Back to Di Fara
What I eventually pieced together, through Chowhound and coverage in other media, like the excellent pizza blog Slice, is that some time in the '80s Di Fara's owner, Dom DeMarco, who opened the place in 1964, got pizza religion and started devoting an almost obsessive artisanal attention to his pies, switching to quality imported ingredients unheard of in most neighborhood pizzerias. I was able to glean from the gospels that Dom achieved pizza divinity by about 1990, and that he continues to tinker with his recipes. Dom, however, plied his trade in relative obscurity until the internet revolutionized the nature of "word of mouth." Some give Chowhound's founder Jim Leff much of the credit, citing a 1997 kvell that caused an avalanche.
As far as the name is concerned, there was never a Mr. Di Fara. Two years ago Dom told the New York Times, "When I opened the store, my partner's name was Farina. My name is DeMarco. So when the lawyer made the paper, he put the two names together. Di Fara. Di for me, and Fara for him. I bought my partner out in 1978, I think." It appears that Farina and I left the neighborhood at about the same time.
As far as the recipe is concerned, Slice's Adam Kuban writes, "Mr. DeMarco uses a combination of fresh and canned San Marzano tomatoes for the sauce, which he makes daily—sometimes several times a day, from what we understand. Then there's the cheese: a combination of high-quality regular mozzarella, fresh buffalo mozzarella that he imports from Italy, and a dusting of sharp, slightly nutty-tasting grana padana. All this goodness sits atop a thin crust that Dom somehow coaxes to near-coal-oven crispness." There's also the extra-virgin olive oil.
Now the corner of Avenue J and East 15th Street in my old neighborhood is a major foodie destination. A once-quiet neighborhood pizzeria has become a constantly busy pilgrimage site. And as with any pilgrimage worthy of the name, there are trials to endure.
The long waits at Di Fara's are legendary, with forty-five minutes for a slice being perhaps the most cited average. A number of factors account for the long wait: Dom's care and precision; the fact that he and he alone makes all the pizzas, from start to finish; the fact that all the pies are freshly baked (i.e., no cold pizzas waiting to be reheated); the fact that only one level of the oven (your basic convection oven, by the way), the one closest to the flame, is used to bake the pies, meaning that there is room for only two at a time; and, of course, the incredible popularity of the place. Another factor is that at times, apparently, Dom works alone, with no help to take orders or money from the patrons, or to grate cheese, or to fill the olive oil decanters.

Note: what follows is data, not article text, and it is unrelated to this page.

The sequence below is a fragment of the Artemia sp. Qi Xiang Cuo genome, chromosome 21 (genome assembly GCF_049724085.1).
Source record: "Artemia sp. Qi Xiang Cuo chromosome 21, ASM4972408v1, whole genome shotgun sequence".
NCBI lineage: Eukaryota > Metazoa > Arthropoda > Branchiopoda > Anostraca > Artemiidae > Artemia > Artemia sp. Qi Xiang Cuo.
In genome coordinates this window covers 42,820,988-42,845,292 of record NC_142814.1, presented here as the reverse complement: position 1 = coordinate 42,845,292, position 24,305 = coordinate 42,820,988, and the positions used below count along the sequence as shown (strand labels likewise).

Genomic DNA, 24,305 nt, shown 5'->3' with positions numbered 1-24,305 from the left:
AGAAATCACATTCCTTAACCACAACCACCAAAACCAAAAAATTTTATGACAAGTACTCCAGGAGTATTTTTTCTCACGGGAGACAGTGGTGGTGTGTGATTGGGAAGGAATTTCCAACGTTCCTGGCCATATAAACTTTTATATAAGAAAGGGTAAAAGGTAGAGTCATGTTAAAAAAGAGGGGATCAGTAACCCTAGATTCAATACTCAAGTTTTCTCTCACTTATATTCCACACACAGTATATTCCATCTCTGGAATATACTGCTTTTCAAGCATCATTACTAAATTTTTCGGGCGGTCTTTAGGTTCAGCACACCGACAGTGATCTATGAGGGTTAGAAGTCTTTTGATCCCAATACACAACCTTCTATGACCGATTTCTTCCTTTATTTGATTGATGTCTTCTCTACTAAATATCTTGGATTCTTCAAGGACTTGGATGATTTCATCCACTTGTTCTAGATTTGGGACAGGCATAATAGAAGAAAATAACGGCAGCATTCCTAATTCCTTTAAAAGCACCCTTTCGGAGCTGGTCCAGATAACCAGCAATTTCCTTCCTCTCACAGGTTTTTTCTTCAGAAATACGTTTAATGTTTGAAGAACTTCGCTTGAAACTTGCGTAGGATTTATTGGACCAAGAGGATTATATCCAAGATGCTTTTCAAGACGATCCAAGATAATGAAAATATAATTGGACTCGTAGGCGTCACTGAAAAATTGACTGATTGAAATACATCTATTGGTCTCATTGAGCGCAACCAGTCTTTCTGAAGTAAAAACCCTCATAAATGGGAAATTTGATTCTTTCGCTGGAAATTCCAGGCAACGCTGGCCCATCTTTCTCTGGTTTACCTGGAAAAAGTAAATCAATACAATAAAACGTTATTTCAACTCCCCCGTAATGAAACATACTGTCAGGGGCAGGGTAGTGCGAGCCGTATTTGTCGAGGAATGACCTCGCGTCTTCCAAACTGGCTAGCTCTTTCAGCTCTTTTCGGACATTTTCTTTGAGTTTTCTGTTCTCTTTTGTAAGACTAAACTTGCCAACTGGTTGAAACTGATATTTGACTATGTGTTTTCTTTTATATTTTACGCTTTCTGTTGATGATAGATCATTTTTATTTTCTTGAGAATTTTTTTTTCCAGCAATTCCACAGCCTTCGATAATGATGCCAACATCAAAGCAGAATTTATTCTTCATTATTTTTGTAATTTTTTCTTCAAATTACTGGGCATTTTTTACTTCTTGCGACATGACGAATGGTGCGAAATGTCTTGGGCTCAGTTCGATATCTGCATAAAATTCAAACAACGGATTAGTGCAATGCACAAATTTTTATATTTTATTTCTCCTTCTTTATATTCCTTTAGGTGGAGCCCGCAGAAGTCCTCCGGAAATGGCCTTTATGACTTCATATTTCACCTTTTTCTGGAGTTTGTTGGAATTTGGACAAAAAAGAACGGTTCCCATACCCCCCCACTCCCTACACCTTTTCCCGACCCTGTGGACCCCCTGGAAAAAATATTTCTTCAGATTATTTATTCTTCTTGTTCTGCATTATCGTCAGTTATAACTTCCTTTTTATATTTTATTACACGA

Dizzy from the buzz, I figured I had to give Di Fara's a try, even though returning to my old neighborhood always gives me the creeps. Given my mistrust of all religions and mass movements, I was skeptical. I was sure Di Fara's couldn't live up to its reputation. I was also reluctant to wait in an interminable line for a couple of slices of pizza, so I put off my visit until I could get there at an "off hour," or at least a reasonable facsimile thereof. On Friday, August 4 I left the office early and headed out to Midwood on the Q Train. I got to Di Fara's at about 3:15 PM. It looked exactly the same as it had in the 70s—same crude, hand-painted sign, same grungy interior, same oven, I'm pretty sure, which looked like it had seen active battlefield duty. The only thing different was the fact there were articles, tributes and awards hanging all over the walls.
There were about three or four other patrons in the shop. I gave my order to Dom's daughter, whose assistance helps things, in a small way, to run more smoothly. I ordered one regular slice with artichokes, a house specialty, and one square slice. In less than five minutes a round pie came out. Dom's daughter spooned the sauteed artichoke hearts onto my slice. I brought it over to a table, along with my can of Limonata, and dug in.